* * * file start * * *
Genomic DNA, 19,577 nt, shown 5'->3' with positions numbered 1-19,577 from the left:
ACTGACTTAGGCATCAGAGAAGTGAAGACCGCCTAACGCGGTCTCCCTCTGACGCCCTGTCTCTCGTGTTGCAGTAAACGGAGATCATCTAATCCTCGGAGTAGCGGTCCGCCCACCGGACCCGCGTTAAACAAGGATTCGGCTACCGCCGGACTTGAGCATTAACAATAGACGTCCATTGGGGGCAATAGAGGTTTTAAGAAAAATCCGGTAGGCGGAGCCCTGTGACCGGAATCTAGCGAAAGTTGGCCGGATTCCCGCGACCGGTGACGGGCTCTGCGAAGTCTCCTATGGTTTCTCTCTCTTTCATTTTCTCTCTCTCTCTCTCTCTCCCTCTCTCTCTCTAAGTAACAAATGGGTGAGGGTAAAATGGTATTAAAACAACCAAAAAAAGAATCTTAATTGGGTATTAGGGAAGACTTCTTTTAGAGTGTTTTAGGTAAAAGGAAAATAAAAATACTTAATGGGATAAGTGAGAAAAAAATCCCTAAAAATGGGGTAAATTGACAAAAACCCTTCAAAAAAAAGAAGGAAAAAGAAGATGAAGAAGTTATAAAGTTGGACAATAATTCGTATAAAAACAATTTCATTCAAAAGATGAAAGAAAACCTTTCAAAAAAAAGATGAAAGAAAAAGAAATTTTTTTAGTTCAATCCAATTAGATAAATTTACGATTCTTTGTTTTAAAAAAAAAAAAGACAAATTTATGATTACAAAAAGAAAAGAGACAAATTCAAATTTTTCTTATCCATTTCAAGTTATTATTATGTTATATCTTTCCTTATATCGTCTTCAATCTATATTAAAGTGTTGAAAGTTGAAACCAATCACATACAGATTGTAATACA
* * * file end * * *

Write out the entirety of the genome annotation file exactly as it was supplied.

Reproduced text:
Genomic DNA, 19,577 nt, shown 5'->3' with positions numbered 1-19,577 from the left:
ACTGACTTAGGCATCAGAGAAGTGAAGACCGCCTAACGCGGTCTCCCTCTGACGCCCTGTCTCTCGTGTTGCAGTAAACGGAGATCATCTAATCCTCGGAGTAGCGGTCCGCCCACCGGACCCGCGTTAAACAAGGATTCGGCTACCGCCGGACTTGAGCATTAACAATAGACGTCCATTGGGGGCAATAGAGGTTTTAAGAAAAATCCGGTAGGCGGAGCCCTGTGACCGGAATCTAGCGAAAGTTGGCCGGATTCCCGCGACCGGTGACGGGCTCTGCGAAGTCTCCTATGGTTTCTCTCTCTTTCATTTTCTCTCTCTCTCTCTCTCTCCCTCTCTCTCTCTAAGTAACAAATGGGTGAGGGTAAAATGGTATTAAAACAACCAAAAAAAGAATCTTAATTGGGTATTAGGGAAGACTTCTTTTAGAGTGTTTTAGGTAAAAGGAAAATAAAAATACTTAATGGGATAAGTGAGAAAAAAATCCCTAAAAATGGGGTAAATTGACAAAAACCCTTCAAAAAAAAGAAGGAAAAAGAAGATGAAGAAGTTATAAAGTTGGACAATAATTCGTATAAAAACAATTTCATTCAAAAGATGAAAGAAAACCTTTCAAAAAAAAGATGAAAGAAAAAGAAATTTTTTTAGTTCAATCCAATTAGATAAATTTACGATTCTTTGTTTTAAAAAAAAAAAAGACAAATTTATGATTACAAAAAGAAAAGAGACAAATTCAAATTTTTCTTATCCATTTCAAGTTATTATTATGTTATATCTTTCCTTATATCGTCTTCAATCTATATTAAAGTGTTGAAAGTTGAAACCAATCACATACAGATTGTAATACA